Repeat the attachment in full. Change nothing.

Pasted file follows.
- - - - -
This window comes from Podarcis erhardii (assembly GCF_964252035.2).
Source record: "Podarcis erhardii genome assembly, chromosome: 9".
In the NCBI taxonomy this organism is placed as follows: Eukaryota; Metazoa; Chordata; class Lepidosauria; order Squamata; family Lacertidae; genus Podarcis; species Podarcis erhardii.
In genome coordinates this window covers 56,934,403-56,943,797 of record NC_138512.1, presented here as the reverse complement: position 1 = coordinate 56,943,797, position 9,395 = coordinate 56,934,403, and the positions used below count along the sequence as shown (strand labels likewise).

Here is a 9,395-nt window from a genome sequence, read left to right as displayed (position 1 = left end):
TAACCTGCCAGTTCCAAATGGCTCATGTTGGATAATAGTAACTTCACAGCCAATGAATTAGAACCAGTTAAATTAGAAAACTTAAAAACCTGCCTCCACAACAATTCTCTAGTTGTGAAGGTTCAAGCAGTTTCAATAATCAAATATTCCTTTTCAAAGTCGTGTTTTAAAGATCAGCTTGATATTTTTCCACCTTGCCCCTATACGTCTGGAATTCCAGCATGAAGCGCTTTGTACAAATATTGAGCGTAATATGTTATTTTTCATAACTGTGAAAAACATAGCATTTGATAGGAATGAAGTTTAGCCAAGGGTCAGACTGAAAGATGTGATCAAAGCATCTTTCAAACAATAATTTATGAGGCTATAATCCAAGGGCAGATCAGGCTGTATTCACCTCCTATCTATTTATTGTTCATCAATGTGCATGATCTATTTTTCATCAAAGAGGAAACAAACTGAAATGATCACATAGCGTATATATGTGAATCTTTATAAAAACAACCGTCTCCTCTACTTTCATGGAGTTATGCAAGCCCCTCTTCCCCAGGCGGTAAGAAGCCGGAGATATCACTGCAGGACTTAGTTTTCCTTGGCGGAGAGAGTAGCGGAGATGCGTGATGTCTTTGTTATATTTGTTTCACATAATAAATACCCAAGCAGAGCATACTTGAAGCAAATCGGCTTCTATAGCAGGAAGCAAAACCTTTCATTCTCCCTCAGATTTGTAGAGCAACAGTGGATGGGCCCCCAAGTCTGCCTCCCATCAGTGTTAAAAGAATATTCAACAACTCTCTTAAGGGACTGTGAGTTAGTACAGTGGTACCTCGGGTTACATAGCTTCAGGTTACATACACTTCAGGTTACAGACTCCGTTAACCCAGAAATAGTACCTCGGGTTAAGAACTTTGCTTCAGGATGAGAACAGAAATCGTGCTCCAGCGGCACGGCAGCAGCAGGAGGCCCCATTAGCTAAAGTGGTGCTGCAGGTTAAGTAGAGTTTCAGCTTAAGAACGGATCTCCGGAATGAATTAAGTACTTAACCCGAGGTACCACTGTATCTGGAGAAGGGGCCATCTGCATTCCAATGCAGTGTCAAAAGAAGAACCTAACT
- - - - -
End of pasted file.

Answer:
This window comes from Podarcis erhardii (assembly GCF_964252035.2).
Source record: "Podarcis erhardii genome assembly, chromosome: 9".
In the NCBI taxonomy this organism is placed as follows: Eukaryota; Metazoa; Chordata; class Lepidosauria; order Squamata; family Lacertidae; genus Podarcis; species Podarcis erhardii.
In genome coordinates this window covers 56,934,403-56,943,797 of record NC_138512.1, presented here as the reverse complement: position 1 = coordinate 56,943,797, position 9,395 = coordinate 56,934,403, and the positions used below count along the sequence as shown (strand labels likewise).

Here is a 9,395-nt window from a genome sequence, read left to right as displayed (position 1 = left end):
TAACCTGCCAGTTCCAAATGGCTCATGTTGGATAATAGTAACTTCACAGCCAATGAATTAGAACCAGTTAAATTAGAAAACTTAAAAACCTGCCTCCACAACAATTCTCTAGTTGTGAAGGTTCAAGCAGTTTCAATAATCAAATATTCCTTTTCAAAGTCGTGTTTTAAAGATCAGCTTGATATTTTTCCACCTTGCCCCTATACGTCTGGAATTCCAGCATGAAGCGCTTTGTACAAATATTGAGCGTAATATGTTATTTTTCATAACTGTGAAAAACATAGCATTTGATAGGAATGAAGTTTAGCCAAGGGTCAGACTGAAAGATGTGATCAAAGCATCTTTCAAACAATAATTTATGAGGCTATAATCCAAGGGCAGATCAGGCTGTATTCACCTCCTATCTATTTATTGTTCATCAATGTGCATGATCTATTTTTCATCAAAGAGGAAACAAACTGAAATGATCACATAGCGTATATATGTGAATCTTTATAAAAACAACCGTCTCCTCTACTTTCATGGAGTTATGCAAGCCCCTCTTCCCCAGGCGGTAAGAAGCCGGAGATATCACTGCAGGACTTAGTTTTCCTTGGCGGAGAGAGTAGCGGAGATGCGTGATGTCTTTGTTATATTTGTTTCACATAATAAATACCCAAGCAGAGCATACTTGAAGCAAATCGGCTTCTATAGCAGGAAGCAAAACCTTTCATTCTCCCTCAGATTTGTAGAGCAACAGTGGATGGGCCCCCAAGTCTGCCTCCCATCAGTGTTAAAAGAATATTCAACAACTCTCTTAAGGGACTGTGAGTTAGTACAGTGGTACCTCGGGTTACATAGCTTCAGGTTACATACACTTCAGGTTACAGACTCCGTTAACCCAGAAATAGTACCTCGGGTTAAGAACTTTGCTTCAGGATGAGAACAGAAATCGTGCTCCAGCGGCACGGCAGCAGCAGGAGGCCCCATTAGCTAAAGTGGTGCTGCAGGTTAAGTAGAGTTTCAGCTTAAGAACGGATCTCCGGAATGAATTAAGTACTTAACCCGAGGTACCACTGTATCTGGAGAAGGGGCCATCTGCATTCCAATGCAGTGTCAAAAGAAGAACCTAACT